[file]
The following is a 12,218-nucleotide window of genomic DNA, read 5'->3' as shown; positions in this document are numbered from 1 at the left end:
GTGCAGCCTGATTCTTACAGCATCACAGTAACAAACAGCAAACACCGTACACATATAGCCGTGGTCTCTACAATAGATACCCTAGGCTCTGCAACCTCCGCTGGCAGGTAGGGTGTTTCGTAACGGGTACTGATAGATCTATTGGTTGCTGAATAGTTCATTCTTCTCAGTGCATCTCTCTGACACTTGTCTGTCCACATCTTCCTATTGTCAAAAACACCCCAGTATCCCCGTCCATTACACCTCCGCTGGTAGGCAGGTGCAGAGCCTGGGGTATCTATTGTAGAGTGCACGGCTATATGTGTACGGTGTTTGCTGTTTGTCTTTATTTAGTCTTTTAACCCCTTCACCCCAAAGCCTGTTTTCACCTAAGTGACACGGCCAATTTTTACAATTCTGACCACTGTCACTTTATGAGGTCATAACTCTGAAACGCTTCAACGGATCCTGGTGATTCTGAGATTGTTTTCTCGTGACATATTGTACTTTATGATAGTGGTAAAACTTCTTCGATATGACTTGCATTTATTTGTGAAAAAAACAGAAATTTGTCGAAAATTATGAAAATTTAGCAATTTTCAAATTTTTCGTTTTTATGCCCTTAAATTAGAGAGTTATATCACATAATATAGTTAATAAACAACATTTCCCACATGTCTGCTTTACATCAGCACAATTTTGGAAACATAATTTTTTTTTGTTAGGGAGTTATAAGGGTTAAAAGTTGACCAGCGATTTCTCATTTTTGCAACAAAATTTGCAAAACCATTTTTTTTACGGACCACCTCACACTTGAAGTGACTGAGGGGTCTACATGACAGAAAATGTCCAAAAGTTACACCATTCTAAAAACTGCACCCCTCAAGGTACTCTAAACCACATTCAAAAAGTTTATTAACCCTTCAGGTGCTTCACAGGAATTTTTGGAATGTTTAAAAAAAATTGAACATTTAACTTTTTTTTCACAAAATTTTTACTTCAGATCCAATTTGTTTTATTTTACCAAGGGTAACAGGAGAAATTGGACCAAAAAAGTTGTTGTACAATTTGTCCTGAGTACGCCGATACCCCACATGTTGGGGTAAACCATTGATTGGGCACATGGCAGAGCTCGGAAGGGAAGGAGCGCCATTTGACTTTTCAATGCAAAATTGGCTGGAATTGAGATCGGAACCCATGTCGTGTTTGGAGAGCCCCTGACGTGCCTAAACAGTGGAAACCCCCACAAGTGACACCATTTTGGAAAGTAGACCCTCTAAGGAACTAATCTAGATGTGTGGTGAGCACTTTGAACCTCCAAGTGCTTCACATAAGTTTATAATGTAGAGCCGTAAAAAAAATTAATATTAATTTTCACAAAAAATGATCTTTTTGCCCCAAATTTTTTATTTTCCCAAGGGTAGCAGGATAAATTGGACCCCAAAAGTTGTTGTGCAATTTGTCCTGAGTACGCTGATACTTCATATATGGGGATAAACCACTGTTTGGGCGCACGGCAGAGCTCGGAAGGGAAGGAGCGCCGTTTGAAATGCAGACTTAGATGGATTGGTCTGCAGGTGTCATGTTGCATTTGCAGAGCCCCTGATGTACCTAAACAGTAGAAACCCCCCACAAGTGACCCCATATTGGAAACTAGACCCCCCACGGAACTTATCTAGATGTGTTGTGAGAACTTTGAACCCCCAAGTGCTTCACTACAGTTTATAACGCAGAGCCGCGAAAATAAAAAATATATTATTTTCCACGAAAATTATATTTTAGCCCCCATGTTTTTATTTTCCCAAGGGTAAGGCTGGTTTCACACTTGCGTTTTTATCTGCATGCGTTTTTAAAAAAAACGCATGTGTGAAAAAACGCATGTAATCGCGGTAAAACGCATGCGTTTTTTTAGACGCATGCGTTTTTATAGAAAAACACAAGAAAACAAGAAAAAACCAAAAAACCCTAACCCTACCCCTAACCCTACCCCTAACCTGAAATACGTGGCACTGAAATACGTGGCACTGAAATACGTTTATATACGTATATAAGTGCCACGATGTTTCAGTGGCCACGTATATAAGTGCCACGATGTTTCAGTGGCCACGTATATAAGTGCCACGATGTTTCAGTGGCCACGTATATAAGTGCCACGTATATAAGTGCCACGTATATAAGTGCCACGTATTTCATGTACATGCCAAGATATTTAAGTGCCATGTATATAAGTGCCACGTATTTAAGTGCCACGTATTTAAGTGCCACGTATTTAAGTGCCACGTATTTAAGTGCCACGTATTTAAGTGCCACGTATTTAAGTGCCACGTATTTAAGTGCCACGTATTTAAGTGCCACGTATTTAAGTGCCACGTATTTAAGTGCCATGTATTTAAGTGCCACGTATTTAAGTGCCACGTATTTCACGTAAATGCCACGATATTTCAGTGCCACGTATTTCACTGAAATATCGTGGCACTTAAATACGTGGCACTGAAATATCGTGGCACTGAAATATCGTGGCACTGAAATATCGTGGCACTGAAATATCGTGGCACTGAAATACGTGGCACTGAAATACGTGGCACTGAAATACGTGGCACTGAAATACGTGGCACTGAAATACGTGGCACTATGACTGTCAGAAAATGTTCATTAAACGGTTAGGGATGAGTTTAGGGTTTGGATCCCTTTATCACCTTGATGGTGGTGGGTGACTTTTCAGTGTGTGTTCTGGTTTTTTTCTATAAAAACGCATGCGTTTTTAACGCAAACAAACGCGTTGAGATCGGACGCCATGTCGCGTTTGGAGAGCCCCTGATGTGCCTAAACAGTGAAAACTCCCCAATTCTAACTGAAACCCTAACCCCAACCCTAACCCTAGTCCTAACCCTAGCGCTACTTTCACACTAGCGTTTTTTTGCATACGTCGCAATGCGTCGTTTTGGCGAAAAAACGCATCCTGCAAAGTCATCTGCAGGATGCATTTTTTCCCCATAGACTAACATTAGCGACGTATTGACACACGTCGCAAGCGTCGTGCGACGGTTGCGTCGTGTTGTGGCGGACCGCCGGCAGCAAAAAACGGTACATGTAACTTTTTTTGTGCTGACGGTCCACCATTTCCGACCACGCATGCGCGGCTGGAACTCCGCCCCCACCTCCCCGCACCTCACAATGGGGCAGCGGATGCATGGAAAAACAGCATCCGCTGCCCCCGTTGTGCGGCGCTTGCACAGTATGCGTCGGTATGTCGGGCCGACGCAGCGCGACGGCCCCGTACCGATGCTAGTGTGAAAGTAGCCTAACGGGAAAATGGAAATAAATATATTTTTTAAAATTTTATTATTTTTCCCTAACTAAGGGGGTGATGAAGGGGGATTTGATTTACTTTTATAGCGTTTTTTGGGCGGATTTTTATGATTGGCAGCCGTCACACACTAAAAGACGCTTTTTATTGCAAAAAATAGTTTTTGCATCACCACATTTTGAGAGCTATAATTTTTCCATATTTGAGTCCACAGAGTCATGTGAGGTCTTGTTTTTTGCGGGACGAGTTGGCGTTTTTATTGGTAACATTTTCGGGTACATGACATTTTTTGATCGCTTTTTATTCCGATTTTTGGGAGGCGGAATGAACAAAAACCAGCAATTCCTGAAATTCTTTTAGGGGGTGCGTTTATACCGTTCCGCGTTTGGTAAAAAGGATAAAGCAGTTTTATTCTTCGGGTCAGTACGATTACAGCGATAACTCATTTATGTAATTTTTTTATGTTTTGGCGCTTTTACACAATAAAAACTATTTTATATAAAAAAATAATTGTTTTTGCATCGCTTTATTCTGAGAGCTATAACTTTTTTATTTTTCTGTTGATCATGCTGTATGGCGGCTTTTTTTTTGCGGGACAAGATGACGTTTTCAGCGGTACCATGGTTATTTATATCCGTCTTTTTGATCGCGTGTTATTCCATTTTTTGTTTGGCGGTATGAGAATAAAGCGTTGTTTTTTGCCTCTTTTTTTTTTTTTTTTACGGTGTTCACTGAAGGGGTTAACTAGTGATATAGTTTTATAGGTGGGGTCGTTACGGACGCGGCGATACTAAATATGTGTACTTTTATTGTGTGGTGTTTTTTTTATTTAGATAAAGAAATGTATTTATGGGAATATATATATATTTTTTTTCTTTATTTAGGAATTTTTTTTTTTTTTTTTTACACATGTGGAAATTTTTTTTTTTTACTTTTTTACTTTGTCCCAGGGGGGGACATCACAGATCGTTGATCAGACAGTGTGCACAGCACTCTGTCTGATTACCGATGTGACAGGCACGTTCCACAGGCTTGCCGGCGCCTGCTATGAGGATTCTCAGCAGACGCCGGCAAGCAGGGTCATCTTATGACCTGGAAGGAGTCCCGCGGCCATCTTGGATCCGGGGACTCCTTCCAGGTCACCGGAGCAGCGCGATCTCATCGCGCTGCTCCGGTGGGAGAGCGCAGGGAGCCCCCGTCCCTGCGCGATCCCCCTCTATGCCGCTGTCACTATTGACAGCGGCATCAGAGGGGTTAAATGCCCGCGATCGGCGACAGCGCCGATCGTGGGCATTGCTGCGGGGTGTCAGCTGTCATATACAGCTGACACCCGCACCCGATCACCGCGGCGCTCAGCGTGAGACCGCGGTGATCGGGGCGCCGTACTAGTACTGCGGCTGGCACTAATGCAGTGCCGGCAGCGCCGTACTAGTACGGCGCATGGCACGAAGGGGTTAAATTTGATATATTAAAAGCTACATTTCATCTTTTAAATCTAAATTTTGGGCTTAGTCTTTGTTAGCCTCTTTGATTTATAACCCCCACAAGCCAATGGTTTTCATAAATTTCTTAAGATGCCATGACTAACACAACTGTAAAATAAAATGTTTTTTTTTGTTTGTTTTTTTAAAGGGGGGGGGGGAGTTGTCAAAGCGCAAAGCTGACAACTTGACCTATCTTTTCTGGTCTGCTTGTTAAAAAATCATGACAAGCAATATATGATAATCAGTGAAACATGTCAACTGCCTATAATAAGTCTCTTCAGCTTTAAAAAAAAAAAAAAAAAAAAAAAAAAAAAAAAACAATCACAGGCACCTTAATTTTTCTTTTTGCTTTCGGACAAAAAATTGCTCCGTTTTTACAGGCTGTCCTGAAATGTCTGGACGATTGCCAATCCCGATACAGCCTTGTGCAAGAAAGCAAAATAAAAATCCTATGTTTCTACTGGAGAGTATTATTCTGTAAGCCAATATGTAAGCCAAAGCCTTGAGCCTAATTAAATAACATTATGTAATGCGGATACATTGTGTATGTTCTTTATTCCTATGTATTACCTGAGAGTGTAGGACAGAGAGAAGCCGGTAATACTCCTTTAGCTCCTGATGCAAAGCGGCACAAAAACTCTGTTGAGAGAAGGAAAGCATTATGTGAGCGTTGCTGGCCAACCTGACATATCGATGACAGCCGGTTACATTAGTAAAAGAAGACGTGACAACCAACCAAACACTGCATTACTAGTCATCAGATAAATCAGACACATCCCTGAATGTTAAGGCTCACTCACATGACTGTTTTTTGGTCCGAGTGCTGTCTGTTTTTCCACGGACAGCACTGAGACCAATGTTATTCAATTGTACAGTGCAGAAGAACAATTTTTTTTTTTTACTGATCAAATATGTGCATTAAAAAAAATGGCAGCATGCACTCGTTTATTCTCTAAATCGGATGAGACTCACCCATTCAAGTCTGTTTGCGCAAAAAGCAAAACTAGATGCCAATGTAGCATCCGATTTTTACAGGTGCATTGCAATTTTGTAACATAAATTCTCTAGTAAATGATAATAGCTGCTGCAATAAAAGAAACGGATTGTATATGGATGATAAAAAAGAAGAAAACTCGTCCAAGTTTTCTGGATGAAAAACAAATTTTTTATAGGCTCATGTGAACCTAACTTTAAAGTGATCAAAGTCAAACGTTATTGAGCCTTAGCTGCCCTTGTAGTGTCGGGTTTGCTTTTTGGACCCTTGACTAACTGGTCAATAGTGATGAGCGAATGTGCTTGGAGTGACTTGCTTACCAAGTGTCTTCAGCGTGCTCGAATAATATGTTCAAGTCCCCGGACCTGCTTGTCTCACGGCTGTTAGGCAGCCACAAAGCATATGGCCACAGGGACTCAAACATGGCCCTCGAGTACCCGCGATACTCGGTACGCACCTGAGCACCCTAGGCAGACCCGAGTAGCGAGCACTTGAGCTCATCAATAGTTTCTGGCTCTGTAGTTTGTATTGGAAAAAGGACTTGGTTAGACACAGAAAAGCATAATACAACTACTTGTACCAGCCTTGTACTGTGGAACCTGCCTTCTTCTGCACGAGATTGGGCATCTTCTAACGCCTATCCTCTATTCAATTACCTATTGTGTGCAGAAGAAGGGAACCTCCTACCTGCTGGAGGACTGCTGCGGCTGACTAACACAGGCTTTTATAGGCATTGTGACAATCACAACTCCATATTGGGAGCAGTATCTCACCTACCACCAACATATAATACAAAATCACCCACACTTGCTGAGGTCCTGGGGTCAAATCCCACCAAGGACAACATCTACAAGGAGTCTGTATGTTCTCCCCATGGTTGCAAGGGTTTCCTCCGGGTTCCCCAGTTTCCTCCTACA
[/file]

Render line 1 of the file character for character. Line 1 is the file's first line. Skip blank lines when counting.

The following is a 12,218-nucleotide window of genomic DNA, read 5'->3' as shown; positions in this document are numbered from 1 at the left end: